As well as illuminating your outdoor entertaining space (seeing who you’re talking to and what you’re eating is obviously an advantage), lighting has lots of other functions in the garden.
It can, for example, illuminate pathways and steps so you can see where you’re going, making your garden safer after dark.
If you want to be creative, you can use accent lighting to highlight the landscaping and pick out key features, such as flowerbeds, water features and trees (outdoor fairy lights look lovely wrapped around tree trunks or strung through the branches). This will give the space a totally different look and feel to during the day.
Using different types, colours and strengths of outdoor light creates mood and atmosphere, just as it does indoors. Lighting can be targeted in all directions, depending on the effect you’re trying to create.
And if you don’t want to commit to something as permanent as painting external walls a bold colour, you can train coloured lights on them and change them if you want a new look.
Garden lighting can also make your home more secure. Security lights, especially sensor ones (looks for lights with passive infrared or PIR), are a good way to deter burglars and make you feel safer when you are at home, or when you arrive home, after dark.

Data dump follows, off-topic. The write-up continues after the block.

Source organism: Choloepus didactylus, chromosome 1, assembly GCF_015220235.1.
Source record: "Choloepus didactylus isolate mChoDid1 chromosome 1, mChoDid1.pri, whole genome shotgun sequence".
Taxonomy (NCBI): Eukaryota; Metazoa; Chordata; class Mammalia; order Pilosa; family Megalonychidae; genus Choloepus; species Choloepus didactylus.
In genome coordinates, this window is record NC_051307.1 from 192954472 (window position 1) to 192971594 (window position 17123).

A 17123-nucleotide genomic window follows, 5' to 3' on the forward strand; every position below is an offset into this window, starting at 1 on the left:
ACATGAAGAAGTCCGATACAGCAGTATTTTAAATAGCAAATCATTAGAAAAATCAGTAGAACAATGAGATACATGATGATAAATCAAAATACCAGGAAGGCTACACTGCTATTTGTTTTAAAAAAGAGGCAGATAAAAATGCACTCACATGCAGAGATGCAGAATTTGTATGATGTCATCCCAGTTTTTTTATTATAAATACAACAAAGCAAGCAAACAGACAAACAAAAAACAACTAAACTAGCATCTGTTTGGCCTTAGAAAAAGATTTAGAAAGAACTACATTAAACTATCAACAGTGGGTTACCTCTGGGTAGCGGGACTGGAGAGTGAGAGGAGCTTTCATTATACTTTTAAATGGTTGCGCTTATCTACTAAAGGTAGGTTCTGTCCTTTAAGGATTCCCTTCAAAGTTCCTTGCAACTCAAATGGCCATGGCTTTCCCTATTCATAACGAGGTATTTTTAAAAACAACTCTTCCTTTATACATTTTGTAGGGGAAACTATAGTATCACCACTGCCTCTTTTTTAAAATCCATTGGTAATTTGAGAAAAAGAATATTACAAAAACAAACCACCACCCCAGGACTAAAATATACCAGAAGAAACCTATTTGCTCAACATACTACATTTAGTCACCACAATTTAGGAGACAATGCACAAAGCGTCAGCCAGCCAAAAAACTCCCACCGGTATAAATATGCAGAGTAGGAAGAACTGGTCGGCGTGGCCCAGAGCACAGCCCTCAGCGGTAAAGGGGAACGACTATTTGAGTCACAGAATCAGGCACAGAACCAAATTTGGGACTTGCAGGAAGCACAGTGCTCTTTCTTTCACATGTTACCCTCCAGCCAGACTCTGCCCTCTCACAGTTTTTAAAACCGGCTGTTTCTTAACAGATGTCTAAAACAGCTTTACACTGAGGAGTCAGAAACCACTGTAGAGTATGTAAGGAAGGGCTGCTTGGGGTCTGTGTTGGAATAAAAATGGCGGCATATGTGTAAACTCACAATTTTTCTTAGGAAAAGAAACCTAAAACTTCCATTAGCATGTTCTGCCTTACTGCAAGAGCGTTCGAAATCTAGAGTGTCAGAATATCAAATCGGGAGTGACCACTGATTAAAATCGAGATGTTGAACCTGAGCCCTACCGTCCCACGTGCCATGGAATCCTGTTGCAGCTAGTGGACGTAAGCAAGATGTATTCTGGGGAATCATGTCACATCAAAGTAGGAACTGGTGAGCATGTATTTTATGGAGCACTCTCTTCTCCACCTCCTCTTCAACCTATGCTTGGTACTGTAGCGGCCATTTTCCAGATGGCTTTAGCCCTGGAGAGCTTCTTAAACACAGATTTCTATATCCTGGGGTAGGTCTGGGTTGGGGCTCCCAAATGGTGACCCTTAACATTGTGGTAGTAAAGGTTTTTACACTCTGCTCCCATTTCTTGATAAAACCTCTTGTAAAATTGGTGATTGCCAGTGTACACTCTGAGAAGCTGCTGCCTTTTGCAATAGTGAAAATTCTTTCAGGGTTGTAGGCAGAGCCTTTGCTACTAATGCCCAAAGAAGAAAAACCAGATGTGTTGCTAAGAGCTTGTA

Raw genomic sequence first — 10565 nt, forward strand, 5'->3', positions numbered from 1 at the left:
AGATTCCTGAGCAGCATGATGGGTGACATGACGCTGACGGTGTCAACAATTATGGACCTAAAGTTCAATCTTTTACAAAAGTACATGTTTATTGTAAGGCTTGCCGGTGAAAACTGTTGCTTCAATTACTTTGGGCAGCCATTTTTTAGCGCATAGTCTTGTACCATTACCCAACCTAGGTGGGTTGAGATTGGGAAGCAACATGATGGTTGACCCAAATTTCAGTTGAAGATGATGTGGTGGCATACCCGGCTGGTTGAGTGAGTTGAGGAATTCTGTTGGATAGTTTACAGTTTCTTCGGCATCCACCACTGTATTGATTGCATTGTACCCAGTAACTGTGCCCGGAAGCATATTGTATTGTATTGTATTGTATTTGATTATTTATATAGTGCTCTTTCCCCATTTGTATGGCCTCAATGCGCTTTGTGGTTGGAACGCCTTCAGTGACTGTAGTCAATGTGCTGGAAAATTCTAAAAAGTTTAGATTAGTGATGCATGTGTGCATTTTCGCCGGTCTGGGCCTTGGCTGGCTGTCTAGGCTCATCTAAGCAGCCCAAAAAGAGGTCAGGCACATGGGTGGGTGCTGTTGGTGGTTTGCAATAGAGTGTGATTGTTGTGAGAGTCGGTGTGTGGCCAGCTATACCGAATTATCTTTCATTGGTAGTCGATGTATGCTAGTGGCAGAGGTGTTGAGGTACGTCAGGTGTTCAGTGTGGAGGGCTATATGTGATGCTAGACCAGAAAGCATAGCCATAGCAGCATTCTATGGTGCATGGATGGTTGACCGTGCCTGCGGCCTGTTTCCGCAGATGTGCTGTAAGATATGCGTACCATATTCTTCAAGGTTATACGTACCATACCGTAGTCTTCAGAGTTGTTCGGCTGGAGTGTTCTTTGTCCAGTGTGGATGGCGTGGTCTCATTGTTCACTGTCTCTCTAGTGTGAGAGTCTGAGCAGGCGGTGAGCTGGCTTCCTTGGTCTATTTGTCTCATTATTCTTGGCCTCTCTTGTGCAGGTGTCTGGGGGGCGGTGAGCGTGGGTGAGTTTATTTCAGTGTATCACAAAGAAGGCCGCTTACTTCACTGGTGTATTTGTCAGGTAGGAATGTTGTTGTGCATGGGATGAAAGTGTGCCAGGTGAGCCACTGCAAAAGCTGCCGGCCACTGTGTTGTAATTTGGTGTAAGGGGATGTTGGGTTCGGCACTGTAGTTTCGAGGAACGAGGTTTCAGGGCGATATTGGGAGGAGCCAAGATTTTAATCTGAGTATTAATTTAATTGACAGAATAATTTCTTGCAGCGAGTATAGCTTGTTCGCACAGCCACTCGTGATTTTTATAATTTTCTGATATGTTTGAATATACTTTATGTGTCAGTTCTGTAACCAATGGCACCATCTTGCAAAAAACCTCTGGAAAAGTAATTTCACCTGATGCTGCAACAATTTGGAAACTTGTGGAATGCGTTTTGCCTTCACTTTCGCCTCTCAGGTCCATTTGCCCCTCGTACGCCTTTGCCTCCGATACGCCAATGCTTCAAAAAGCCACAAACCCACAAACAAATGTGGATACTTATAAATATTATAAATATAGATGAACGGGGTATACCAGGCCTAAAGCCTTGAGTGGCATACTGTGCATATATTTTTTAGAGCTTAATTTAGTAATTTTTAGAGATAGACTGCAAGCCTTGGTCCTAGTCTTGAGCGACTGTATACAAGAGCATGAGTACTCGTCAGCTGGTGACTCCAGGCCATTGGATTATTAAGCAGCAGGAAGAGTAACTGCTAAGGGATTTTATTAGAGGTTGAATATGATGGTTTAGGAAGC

A wall light by your front door makes finding your keys more straightforward at night and also makes it easier for visitors to see your house number or name and garden path.
The best lights to use outdoors are low-voltage LED ones, which can be up to 80% cheaper to run than other types. They’re also safer to use and cheaper to install and maintain. Good quality ones can last for up to 30 years, so they reduce waste, as well as saving on your electricity bills.
The cheapest of all are solar lights, which obviously cost nothing to run. They store up the sun’s energy in built-in batteries during the day and then come on at dusk, providing a soft, ambient light.
It’s essential that you pick lights suitable for both outdoor use in general and for where you’re planning to put them. Lights fitted inside a pond need to be more waterproof than ones in decking, for example. The ingress protection (IP) rating tells you how waterproof they are, but ask the retailer/manufacturer or an electrician if in doubt.
Installing garden lighting can be as simple as sticking some solar lights on spikes into your flowerbeds, but if you want something a bit more imaginative, you’ll need to employ an electrician and maybe a garden lighting designer.
Adding garden lights falls under building regulations, so make sure your electrician can self-certify that their work complies (ie, they belong to a competent person scheme).
When mixing electricity and water, you obviously shouldn’t take chances.